The barrel is internally threaded for Invector-style chokes. A full choke is included with the Axe. (Photo by Mark Fingar)

Both the steel and brass versions of the Axe carry a brass-bead front sight mounted at the end of the barrel. The X Model has a steel front sight with a green fiber-optic insert, which I think is more useful but not nearly as traditional. The X Model also comes with a 51/4-­inch aluminum piece of optic rail, which mounts to the drilled-and-tapped receiver. Mounting an optic was easy.

The 15.14-­inch barrel is internally threaded for Invector-­type chokes. The Axe comes with a Full choke installed by Henry, helping to extend the useful range of these .410s. Every gun patterns differently with shotshells, of course, but with standard birdshot loads I found the Axe patterned as well as we’d expect from a standard .410 shotgun. Generally, the length of a barrel has little impact on the size of the pattern you’ll get with shotshells; far more important is the choke and type of shell.

There is not much difference between the bolt of the Axe and Henry’s other leverguns. (Photo by Mark Fingar)

The barrel is marked on both sides just forward of the receiver. On the right: “410 BORE-­2 ½-­INCH”, and on the left “HENRY REPEATING ARMS — RICE LAKE, WI — MADE IN USA”. The folks at Henry definitely want us to know that all of its firearms are 100-percent made in the USA.

The Axe has the smooth clean lines expected for a lever-action firearm, and the forend in the steel and brass versions is made from smooth walnut with an end cap of metal that matches the receiver. At the bottom of the end cap is a sling stud; there’s another at the base of the grip. 

Though working the lever cycles the bolt and cocks the hammer, the serrated hammer can be manually thumb-cocked, as well. There is no crossbolt safety; a transfer bar keeps it drop-safe. (Photo by Mark Fingar)

The Axe balances forward of the lever. If you’re walking around the range or the woods you’ll likely find yourself carrying the Axe at your side like you would a full-­size rifle, with your hand wrapped around the gun right where the forend meets the receiver.

Old-School Cool

On the back of the grip is the proud Henry logo, either etched into wood or molded into the rubber insert on the polymer grip. The Axe gets its name from that angled grip and how it resembles an axe handle. For people my age, when they see the Henry Axe they’re going to reflexively blurt out, “Mare’s Leg!”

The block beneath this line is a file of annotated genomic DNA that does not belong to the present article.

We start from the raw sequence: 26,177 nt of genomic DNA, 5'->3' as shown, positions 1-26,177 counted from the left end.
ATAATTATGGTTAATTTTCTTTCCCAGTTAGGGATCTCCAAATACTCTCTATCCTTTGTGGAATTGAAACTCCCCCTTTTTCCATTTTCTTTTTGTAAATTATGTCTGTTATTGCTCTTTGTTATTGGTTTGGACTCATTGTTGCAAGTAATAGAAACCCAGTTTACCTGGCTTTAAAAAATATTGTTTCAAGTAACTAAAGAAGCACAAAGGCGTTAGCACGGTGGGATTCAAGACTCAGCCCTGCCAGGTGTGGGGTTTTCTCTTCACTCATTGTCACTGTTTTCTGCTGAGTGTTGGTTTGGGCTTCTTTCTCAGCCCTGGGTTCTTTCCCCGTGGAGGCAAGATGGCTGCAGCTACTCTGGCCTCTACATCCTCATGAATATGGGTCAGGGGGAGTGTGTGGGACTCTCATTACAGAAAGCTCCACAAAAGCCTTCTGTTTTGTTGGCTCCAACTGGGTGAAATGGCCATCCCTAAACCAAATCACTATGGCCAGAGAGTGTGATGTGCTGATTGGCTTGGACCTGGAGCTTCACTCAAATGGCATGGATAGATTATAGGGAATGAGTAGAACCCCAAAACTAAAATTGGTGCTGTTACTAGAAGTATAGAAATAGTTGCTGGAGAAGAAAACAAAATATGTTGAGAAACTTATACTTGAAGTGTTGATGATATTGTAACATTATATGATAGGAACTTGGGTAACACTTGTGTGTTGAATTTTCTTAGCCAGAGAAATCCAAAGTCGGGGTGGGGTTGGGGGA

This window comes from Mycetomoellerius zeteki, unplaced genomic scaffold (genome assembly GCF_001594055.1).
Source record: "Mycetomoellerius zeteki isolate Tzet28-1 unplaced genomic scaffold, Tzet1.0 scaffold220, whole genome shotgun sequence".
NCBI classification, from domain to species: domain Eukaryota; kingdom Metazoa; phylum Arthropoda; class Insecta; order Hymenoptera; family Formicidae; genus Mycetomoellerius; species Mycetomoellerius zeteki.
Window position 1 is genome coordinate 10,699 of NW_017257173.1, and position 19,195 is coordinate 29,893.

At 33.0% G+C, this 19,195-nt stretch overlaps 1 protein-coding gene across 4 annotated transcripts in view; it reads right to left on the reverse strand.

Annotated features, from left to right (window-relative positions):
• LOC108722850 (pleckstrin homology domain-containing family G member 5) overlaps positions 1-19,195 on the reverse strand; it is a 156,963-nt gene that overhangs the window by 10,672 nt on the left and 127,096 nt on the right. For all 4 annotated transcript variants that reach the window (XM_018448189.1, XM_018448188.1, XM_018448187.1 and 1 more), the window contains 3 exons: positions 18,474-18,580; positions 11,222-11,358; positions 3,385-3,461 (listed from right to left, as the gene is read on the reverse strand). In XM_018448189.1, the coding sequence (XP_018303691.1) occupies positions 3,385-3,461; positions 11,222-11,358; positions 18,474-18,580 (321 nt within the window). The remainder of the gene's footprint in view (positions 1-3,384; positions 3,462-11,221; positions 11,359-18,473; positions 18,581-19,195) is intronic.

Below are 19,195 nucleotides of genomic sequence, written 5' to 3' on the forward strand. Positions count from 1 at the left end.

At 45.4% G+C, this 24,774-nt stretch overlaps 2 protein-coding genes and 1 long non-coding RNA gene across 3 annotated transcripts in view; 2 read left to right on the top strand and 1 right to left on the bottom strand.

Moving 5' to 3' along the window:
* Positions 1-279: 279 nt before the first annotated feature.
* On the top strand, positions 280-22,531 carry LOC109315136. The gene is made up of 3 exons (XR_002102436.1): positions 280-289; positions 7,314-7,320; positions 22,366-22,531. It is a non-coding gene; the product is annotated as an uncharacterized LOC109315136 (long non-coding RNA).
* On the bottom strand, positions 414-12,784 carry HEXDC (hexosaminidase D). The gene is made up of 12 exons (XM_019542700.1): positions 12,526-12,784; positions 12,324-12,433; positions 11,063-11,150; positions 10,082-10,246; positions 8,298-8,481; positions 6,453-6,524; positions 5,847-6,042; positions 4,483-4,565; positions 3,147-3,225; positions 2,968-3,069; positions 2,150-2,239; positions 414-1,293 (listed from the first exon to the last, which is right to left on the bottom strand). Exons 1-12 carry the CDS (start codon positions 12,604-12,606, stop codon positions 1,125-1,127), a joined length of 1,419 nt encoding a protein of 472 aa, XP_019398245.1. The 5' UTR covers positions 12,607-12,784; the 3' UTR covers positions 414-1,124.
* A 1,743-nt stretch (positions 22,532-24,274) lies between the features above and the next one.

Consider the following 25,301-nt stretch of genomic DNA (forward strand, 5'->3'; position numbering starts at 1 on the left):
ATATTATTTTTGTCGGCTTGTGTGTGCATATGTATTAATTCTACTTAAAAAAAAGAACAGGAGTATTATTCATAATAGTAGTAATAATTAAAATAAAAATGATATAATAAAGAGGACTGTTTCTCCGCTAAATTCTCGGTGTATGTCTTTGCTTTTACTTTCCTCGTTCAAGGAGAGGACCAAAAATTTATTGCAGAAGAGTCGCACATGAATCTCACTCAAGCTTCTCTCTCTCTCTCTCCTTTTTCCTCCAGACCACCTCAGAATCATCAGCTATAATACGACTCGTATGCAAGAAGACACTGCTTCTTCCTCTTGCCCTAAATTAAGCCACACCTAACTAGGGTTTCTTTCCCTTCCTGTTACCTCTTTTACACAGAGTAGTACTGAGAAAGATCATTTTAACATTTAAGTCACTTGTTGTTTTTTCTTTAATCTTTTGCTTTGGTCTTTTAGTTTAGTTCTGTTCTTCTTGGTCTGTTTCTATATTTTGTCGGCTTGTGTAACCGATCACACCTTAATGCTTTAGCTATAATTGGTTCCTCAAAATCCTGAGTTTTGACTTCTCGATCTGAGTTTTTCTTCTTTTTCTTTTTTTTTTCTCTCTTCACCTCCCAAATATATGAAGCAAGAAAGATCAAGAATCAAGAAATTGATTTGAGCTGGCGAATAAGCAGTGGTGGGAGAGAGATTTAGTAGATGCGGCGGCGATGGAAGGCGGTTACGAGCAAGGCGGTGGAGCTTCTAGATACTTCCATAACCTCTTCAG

Loaded through the side gate, magazine capacity is five rounds. However, a shell can also be placed directly into the chamber. (Photo by Mark Fingar)

The first cut-­down “pistolized” lever-action that most people are aware of is also the most famous: It was a Winchester Model 1892 with a cut-down barrel and stock, nicknamed the “Mare’s Leg.” It was carried by Steve McQueen first in the TV series “Trackdown” (1957), and then by him again when he starred in “Wanted: Dead or Alive” (1958-­1961). There were several versions of this gun that McQueen’s character carried in a custom leg holster that reached to his knee. Practical? No. Cool? Hell yeah! Chambering a stockless firearm like this for the .410 shotshell makes more sense than a rifle caliber, perhaps.

For access to load or unload the magazine tube, simply rotate the spring-loaded follower and pull it away from the forend. (Photo by Mark Fingar)

Handling an Axe

I own a Model ’94 in .30-­30 that I bought in the early 1990s. I love everything about that rifle except the cross-­bolt safety in the receiver. (Purists know it’s not found in the original design.) The Axe, however, stays true to its roots as an old-­school lever action; there is no cross-­bolt safety. When the hammer is cocked, the only way to lower it is by trapping it with a thumb or two fingers and pulling the trigger. The Axe is equipped with a transfer bar safety, though, cleverly hidden inside the face of the hammer; if it is dropped, nothing will happen.

Triggerpull weight measured 4 pounds during testing. With the lever action open, the trigger is disabled. (Photo by Mark Fingar)

If you’ve never handled a lever action, let me give you a quick primer: You load the shells into the underbarrel magazine tube, and to chamber a round from the magazine you work the lever. You can also load shells one at a time into the chamber with the lever open. Working the lever cocks the external hammer, and that hammer functions as an ersatz safety. If you don’t want to shoot when you’ve got a shell chambered, you simply lower the hammer. Most hunters using lever actions move through the woods with a round chambered and the hammer down. When game is spotted, they simply cock the hammer.